Friday, December 14, 2007

Wikinomics: an open collaborative sharing meta-summary

I came across the book Wikinomics a while back. It reports on yet another revolution that is exploding all around us. Call it the open collaborative sharing peering acting globally revolution. A survey of what is available about this book on the internet leads me to believe it is one that could easily be summarized in a few powerpoint slides. True, many books could be compressed in that way. But given that my personal library has hit somewhere on the order of 3500 books, and according to my wife those 3500 books and I will be living on the streets if I purchase too many more, I have to be selective. So I did the next best thing. I read a summary of the book.

Whenever I read a summary that is freely available on the internet, I wonder where summary starts and copyright ends. I'll let the authors of Wikinomics be the judge. But given their excitement about open collaborative sharing peering acting globally, I'm sure they don't mind.

Also, please note that henceforth when I use the term they I mean the authors of the summary and/or the authors of Wikinomics. Since I only read the summary, there's the possiblity that they--the summary authors--made it all up (a real danger of sharing on the internet). I'm not sure what the actual book says. Like I told you: I'm afraid to buy it. But when I say they I mean those people who produced the summary and/or the book. Anyway, it's all collaborative, so let's not be too concerned with authorship. Right?

So what did I learn from that Wiki-summary? That we're living in a world of openness, peering, sharing, and acting globally.

First, an aside: Don't you suppose they could have come up with a single term to replace acting globally? I think one word would sound better. Maybe they should have collaborated with an online community, finding a solution in the ideagoras (more on that later). Since they didn't, I'll use the term globalling. It's my contribution to their project. I realize it's not an existing word, but if they can coin ideagoras, I see no reason I can't collaboratively bring globalling to the table.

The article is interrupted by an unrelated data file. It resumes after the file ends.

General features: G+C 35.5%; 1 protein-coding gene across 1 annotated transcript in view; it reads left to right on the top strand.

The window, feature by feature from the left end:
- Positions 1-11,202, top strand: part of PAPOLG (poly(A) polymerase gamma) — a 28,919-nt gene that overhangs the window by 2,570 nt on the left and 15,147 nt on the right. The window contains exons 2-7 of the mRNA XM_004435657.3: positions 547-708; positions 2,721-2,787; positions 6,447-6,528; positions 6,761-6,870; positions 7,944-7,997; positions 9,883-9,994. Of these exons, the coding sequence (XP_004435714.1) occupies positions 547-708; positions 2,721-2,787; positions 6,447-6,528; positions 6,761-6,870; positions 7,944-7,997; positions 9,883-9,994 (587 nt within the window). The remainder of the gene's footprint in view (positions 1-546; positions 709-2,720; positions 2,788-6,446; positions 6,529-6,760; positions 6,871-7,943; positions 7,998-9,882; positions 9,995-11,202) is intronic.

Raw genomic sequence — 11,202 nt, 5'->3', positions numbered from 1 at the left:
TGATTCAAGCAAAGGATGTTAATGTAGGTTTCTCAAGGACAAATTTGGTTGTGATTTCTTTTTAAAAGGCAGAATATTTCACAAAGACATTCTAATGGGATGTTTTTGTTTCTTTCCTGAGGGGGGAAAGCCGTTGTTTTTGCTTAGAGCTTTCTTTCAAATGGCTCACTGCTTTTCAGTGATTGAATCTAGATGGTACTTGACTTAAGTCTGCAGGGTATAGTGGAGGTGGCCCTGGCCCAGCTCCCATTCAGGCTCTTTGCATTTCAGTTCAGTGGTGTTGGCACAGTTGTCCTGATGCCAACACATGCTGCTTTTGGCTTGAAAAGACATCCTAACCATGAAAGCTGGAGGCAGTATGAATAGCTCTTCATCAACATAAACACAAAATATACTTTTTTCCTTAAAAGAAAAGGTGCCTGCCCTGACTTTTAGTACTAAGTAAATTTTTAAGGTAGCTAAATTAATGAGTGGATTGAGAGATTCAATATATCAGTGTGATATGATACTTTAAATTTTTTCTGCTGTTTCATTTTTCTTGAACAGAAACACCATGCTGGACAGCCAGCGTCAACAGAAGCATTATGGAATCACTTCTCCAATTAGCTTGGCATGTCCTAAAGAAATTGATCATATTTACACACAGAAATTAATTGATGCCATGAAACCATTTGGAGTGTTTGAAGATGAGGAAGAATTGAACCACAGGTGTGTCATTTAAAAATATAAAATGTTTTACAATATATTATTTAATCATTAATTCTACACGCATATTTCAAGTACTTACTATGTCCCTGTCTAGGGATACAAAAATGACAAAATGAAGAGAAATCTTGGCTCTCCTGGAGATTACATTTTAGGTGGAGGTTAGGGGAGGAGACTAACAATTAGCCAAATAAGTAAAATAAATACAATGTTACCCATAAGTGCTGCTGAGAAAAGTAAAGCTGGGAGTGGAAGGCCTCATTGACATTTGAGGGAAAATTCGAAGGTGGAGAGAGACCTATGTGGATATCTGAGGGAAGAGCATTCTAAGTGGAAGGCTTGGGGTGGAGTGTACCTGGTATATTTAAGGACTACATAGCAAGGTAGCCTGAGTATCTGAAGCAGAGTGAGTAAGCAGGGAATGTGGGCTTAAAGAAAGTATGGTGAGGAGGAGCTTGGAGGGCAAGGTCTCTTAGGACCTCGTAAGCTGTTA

So let's repeat. What did I learn from the summary? We've living in a world of openness, peering, sharing, and globalling.

What does this mean? Briefly:
  • openness: Fewer secrets. Less IP hogging. Manage some IP tightly, but share the rest. More publicly or communally owner ideas.
  • peering: No, this does not mean looking into your neighbors window. It means working with people on a more egalitarian basis. Sharing ideas. Code. Whatever. Maybe charging one another as well. Less hierarchy (read: less boss telling you what to do--take that you mean old boss).
  • sharing: Sort of goes along with the openness and peering mentioned above. "Here, this worked for me, maybe you can try it too." That sort of sharing.
  • globalling: Remember, that's my word. You can use it though. I'm sharing it. What does it mean? It means there's a big world out there. Lots of players. I'm not sure whether it's flat or not. I suppose globalling can take place on flat or curved globes.

And one other thing. Consumers can also be prosumers. Yup, as a consumer, you help those from whom you consume make money, and that means you make some money too. Maybe you produce a cool video with some tools the big-guys provide, install it on a web-site hosted by those big-guys, and now they're raking in those big-guy advertising dollars. Guess what? The big-guys throw a few cents your way. Or perhaps you've got an old junky bike. Snap a photo, put it up on Ebay: Ta-da, you're both making money.

As a consumer/prosumer, they tell us we may be developing something cool, sharing that cool thing, or just socializing--cause you know what? We're all cool.

Finally, that ideagoras I mentioned above: Some people in the world have questions. Others have answers. Suppose you match up the questions with the answers? You got it: ideagoras. The marketplace of ideas.

That's pretty much it. So what do I think? Well, I'm not overly enthused or convinced when they call YouTube and MySpace collaborative environments. Collaborative maybe in the sense that YouTube and MySpace host an environment in which users can post material. But I wouldn't call them collaborative in the sense that the users on either are producing new innovative ideas. They're mainly advertising, socializing, and entertaining. Don't get me wrong: I've learned a great deal about certain topics, e.g. music, by drawing on the material available on YouTube. I can even show my kids a segment from Gilligan's Island. Not that I'd often want to, but it's there if the need arises.

My opinion: There is obviously some merit in the ideas behind openness, peering, sharing, and globalling. But I'm not sure there's enough to warrant an entire book. Nor the time to read a whole book. And most importantly--to take the risk of coming home with that book, only to find myself later that evening wandering the streets with 3500 books in tow. It's just not worth the risk.

Fortunately, in this open, peering, sharing, and globalling world we live in, I found an alternative. On the internet. That summary I referred to.

In that sense, I suppose they're onto something. But once you've grappled with the definitions for openness, peering, sharing, and globalling--plus prosumer and ideagoras--I think you're 99.9% of the way there.

But now that I know I'm a prosumer, I have to figure out a way to start monetizing my contributions to the this open, peering, sharing, globalling world.